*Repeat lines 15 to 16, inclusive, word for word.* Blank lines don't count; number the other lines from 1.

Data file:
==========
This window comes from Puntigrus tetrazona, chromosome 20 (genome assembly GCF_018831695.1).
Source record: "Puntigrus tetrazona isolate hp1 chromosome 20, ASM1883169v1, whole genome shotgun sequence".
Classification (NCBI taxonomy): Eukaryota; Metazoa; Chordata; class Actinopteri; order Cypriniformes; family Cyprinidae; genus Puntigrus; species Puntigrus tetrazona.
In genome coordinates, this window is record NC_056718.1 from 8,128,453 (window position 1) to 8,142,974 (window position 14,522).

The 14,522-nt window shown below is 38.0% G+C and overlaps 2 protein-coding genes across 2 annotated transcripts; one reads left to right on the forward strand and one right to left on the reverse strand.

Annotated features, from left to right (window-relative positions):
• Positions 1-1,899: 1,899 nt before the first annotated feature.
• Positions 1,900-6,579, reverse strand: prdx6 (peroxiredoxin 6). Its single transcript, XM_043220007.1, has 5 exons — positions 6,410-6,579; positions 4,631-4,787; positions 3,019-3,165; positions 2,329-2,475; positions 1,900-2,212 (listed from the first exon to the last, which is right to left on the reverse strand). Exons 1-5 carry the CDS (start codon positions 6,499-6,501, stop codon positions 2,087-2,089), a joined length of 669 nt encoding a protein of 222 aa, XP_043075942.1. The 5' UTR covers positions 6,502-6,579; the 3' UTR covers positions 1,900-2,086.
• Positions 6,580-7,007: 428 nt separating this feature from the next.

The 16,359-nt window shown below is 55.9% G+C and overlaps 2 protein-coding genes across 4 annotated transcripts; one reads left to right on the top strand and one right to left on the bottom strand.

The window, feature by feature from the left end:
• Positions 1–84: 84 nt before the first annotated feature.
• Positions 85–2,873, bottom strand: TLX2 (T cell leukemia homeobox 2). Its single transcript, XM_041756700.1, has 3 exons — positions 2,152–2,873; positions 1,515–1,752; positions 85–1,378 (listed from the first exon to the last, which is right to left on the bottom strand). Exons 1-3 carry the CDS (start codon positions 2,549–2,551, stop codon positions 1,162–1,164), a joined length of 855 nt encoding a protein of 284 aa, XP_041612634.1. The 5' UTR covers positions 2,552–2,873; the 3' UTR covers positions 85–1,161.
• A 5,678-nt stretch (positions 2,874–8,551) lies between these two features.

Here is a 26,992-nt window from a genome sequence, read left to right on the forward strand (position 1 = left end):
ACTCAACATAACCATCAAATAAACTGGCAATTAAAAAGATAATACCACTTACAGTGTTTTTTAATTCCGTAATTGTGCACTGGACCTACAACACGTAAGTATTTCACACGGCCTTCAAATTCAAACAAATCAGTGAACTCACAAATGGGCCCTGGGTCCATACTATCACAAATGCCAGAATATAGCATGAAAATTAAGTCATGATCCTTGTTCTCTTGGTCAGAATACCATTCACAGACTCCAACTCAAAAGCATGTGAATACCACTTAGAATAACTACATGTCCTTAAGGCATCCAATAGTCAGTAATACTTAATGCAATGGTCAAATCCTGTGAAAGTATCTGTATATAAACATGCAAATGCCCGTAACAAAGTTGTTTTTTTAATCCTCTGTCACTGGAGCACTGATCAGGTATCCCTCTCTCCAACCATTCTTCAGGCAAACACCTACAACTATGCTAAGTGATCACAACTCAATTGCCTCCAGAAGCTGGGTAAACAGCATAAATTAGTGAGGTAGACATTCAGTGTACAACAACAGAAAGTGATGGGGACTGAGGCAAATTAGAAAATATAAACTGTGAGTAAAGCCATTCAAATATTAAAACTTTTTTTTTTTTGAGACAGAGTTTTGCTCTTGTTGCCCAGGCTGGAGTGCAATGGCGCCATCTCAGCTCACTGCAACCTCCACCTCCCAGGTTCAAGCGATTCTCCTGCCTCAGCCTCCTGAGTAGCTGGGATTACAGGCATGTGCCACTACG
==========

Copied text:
Here is a 26,992-nt window from a genome sequence, read left to right on the forward strand (position 1 = left end):
ACTCAACATAACCATCAAATAAACTGGCAATTAAAAAGATAATACCACTTACAGTGTTTTTTAATTCCGTAATTGTGCACTGGACCTACAACACGTAAGTATTTCACACGGCCTTCAAATTCAAACAAATCAGTGAACTCACAAATGGGCCCTGGGTCCATACTATCACAAATGCCAGAATATAGCATGAAAATTAAGTCATGATCCTTGTTCTCTTGGTCAGAATACCATTCACAGACTCCAACTCAAAAGCATGTGAATACCACTTAGAATAACTACATGTCCTTAAGGCATCCAATAGTCAGTAATACTTAATGCAATGGTCAAATCCTGTGAAAGTATCTGTATATAAACATGCAAATGCCCGTAACAAAGTTGTTTTTTTAATCCTCTGTCACTGGAGCACTGATCAGGTATCCCTCTCTCCAACCATTCTTCAGGCAAACACCTACAACTATGCTAAGTGATCACAACTCAATTGCCTCCAGAAGCTGGGTAAACAGCATAAATTAGTGAGGTAGACATTCAGTGTACAACAACAGAAAGTGATGGGGACTGAGGCAAATTAGAAAATATAAACTGTGAGTAAAGCCATTCAAATATTAAAACTTTTTTTTTTTTGAGACAGAGTTTTGCTCTTGTTGCCCAGGCTGGAGTGCAATGGCGCCATCTCAGCTCACTGCAACCTCCACCTCCCAGGTTCAAGCGATTCTCCTGCCTCAGCCTCCTGAGTAGCTGGGATTACAGGCATGTGCCACTACG